But I stand 100% in support of the lawsuit against the Church of Scientology. Marty and the indies and I may disagree on the source of the Church’s evil ways — they try to blame them on Miscavige, we know they came from LRH — but they are still evil and they are still wrong. The harassment Marty and Monique continue to deal with is terrible, and I admire both of them for dealing with it so stoically.

Caliwog says: Go get ’em, Mosey!

ML,
Caliwog

Two viewpoints on LRH

“Hubbard’s theory [of prenatal engrams] never makes it really clear, at least in a manner that would be accepted by most medical doctors, exactly how engrams can be planted before a foetus had developed a nervous system or the sense organs with which to register an impression, or even how a person could retain or ‘remember’ verbal statements before he had command of a language. Scientologists simply accept his theory on faith, that if a husband beats his pregnant wife and shouts ‘take that’ as he hits her, a ‘take that’ engram can be planted in the womb. Thus, when junior grows up, he might react to this statement literally, and become a thief whose goal is to ‘take that.'”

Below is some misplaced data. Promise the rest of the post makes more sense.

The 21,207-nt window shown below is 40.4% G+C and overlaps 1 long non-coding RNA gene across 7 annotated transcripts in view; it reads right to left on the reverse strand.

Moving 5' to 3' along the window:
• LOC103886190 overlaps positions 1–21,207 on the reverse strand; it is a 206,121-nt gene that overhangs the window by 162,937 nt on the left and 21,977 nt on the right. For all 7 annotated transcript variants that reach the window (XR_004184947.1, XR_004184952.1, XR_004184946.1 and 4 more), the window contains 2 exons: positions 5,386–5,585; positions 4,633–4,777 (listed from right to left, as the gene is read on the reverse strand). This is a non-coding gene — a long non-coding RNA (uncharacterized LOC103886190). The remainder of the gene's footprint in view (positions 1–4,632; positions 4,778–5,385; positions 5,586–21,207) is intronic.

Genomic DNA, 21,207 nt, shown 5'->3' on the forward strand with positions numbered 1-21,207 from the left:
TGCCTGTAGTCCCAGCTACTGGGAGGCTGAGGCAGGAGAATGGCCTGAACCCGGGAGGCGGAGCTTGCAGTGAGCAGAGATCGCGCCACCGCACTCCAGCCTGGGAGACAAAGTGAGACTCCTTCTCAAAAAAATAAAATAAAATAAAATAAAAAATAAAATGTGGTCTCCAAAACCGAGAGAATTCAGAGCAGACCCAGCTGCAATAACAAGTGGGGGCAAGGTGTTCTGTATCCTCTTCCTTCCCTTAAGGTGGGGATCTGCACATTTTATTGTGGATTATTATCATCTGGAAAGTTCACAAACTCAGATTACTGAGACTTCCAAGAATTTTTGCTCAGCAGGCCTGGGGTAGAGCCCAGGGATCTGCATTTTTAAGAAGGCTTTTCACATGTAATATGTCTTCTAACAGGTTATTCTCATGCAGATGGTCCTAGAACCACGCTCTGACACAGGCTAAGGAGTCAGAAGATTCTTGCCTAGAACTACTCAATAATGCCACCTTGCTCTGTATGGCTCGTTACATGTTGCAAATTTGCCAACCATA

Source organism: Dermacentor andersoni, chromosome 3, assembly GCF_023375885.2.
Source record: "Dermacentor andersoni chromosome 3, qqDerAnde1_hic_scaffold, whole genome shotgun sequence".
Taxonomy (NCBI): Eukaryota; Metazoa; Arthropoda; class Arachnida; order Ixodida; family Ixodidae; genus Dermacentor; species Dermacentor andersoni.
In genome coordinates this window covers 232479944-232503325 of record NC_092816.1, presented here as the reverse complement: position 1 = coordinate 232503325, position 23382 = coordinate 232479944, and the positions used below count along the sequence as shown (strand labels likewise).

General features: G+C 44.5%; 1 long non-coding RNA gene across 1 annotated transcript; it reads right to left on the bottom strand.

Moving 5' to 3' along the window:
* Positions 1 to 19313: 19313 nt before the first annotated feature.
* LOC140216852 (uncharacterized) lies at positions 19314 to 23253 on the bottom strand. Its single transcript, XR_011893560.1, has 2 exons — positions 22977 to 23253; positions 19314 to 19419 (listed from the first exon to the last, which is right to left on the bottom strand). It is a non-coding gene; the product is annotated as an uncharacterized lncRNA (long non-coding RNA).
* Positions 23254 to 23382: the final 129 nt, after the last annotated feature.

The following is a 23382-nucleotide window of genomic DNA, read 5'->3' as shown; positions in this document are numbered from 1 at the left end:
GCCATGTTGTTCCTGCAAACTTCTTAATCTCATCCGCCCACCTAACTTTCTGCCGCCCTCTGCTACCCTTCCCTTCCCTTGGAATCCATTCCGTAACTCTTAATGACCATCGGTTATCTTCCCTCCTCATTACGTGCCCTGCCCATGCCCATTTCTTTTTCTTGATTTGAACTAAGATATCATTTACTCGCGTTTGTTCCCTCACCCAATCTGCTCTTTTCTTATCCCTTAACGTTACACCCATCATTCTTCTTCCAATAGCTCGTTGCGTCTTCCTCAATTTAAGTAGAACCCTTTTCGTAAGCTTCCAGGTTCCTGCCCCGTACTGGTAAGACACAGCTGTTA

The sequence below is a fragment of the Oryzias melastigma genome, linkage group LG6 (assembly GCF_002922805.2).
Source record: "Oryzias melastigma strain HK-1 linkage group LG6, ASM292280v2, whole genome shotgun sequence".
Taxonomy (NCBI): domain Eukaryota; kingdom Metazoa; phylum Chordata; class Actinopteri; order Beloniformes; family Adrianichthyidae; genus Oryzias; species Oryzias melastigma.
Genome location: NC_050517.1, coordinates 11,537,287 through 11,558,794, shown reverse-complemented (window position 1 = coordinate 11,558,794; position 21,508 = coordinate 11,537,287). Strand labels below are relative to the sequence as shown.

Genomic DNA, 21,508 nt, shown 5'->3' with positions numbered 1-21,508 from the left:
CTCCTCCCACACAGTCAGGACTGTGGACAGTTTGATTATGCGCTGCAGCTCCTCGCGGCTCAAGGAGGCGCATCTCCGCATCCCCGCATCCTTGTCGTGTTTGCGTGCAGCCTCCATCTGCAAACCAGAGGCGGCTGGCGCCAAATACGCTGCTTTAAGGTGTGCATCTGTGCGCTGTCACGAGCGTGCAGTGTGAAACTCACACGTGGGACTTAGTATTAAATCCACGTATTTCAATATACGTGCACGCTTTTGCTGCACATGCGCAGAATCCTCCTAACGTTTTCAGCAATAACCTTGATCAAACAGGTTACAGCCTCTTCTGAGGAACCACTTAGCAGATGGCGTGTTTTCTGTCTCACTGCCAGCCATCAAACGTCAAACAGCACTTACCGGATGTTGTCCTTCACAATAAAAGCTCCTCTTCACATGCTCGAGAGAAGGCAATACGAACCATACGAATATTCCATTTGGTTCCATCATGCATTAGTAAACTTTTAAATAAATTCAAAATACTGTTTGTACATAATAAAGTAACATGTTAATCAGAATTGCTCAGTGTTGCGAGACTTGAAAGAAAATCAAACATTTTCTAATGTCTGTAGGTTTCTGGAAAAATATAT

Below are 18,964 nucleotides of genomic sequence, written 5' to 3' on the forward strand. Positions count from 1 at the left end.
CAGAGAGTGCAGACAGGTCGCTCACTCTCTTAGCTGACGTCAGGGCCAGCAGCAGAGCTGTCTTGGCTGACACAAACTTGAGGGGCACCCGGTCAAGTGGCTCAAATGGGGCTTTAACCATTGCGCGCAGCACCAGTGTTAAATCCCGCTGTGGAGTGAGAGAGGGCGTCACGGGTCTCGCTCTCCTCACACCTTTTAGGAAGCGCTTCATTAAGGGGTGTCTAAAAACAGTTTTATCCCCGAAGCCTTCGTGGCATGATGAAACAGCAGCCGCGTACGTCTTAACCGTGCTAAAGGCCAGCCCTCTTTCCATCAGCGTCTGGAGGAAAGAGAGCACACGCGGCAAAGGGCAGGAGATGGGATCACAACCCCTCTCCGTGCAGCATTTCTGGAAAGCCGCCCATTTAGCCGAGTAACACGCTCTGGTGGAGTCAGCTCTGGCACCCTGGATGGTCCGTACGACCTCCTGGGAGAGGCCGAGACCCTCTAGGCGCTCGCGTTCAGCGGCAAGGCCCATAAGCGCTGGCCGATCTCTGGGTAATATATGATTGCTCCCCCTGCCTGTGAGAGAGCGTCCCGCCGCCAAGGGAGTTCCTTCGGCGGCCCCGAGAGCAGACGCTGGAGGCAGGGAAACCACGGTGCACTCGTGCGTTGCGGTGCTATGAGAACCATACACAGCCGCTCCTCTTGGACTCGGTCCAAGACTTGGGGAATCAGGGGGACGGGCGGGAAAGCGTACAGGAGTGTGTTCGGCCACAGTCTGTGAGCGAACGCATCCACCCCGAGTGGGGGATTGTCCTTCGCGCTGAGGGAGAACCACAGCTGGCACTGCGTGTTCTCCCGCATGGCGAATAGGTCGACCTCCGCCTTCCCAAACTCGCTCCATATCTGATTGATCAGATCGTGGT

— Paulette Cooper, The Scandal of Scientology, Chapter 3

“Scientology Founder L. Ron Hubbard discovered methodologies that can enhance self-determinism, increase freedom of choice, and bring about higher states of awareness and beingness to those who practice them.”

— Mark “Marty” Rathbun, 31 Factors

[L. Ron Hubbard] is quite literally viewed by millions worldwide as Mankind’s greatest friend.”

— Official Church of Scientology website

Hmm. Which of these two go together?

ML,
Caliwog

“Great Middle Path:” The straw-man argument

Have a look at Marty’s latest, The Great Middle Path Revisited. In it, Marty claims that the polar reactions to his book — Church-goers saying Marty is trying to destroy Scientology on one side, “Scientology ridiculers” saying the whole subject is a pile of shit on the other. This, according to Marty, proves that he is right: